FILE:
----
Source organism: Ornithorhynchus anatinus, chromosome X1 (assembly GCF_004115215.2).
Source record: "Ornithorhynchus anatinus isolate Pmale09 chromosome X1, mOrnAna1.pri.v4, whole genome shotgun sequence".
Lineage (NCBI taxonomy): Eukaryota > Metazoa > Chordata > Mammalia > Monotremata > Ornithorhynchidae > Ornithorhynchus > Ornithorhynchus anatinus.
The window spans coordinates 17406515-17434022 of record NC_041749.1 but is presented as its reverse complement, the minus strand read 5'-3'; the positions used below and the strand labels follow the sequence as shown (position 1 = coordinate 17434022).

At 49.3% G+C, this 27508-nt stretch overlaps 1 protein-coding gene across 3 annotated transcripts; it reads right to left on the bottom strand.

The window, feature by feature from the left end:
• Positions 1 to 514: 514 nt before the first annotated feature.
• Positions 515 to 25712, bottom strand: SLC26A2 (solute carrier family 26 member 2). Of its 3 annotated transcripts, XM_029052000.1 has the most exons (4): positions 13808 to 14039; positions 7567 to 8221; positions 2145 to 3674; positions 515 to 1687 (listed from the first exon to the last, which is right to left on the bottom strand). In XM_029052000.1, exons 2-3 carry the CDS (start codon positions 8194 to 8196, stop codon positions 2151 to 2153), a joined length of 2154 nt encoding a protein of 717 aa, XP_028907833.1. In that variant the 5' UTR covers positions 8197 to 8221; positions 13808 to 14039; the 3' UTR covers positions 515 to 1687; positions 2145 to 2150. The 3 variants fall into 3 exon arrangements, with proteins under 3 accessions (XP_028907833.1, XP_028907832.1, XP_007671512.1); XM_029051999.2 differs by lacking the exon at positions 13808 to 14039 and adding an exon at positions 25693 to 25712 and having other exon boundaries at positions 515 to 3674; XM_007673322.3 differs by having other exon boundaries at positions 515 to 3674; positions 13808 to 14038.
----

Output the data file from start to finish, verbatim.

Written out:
Source organism: Ornithorhynchus anatinus, chromosome X1 (assembly GCF_004115215.2).
Source record: "Ornithorhynchus anatinus isolate Pmale09 chromosome X1, mOrnAna1.pri.v4, whole genome shotgun sequence".
Lineage (NCBI taxonomy): Eukaryota > Metazoa > Chordata > Mammalia > Monotremata > Ornithorhynchidae > Ornithorhynchus > Ornithorhynchus anatinus.
The window spans coordinates 17406515-17434022 of record NC_041749.1 but is presented as its reverse complement, the minus strand read 5'-3'; the positions used below and the strand labels follow the sequence as shown (position 1 = coordinate 17434022).

At 49.3% G+C, this 27508-nt stretch overlaps 1 protein-coding gene across 3 annotated transcripts; it reads right to left on the bottom strand.

The window, feature by feature from the left end:
• Positions 1 to 514: 514 nt before the first annotated feature.
• Positions 515 to 25712, bottom strand: SLC26A2 (solute carrier family 26 member 2). Of its 3 annotated transcripts, XM_029052000.1 has the most exons (4): positions 13808 to 14039; positions 7567 to 8221; positions 2145 to 3674; positions 515 to 1687 (listed from the first exon to the last, which is right to left on the bottom strand). In XM_029052000.1, exons 2-3 carry the CDS (start codon positions 8194 to 8196, stop codon positions 2151 to 2153), a joined length of 2154 nt encoding a protein of 717 aa, XP_028907833.1. In that variant the 5' UTR covers positions 8197 to 8221; positions 13808 to 14039; the 3' UTR covers positions 515 to 1687; positions 2145 to 2150. The 3 variants fall into 3 exon arrangements, with proteins under 3 accessions (XP_028907833.1, XP_028907832.1, XP_007671512.1); XM_029051999.2 differs by lacking the exon at positions 13808 to 14039 and adding an exon at positions 25693 to 25712 and having other exon boundaries at positions 515 to 3674; XM_007673322.3 differs by having other exon boundaries at positions 515 to 3674; positions 13808 to 14038.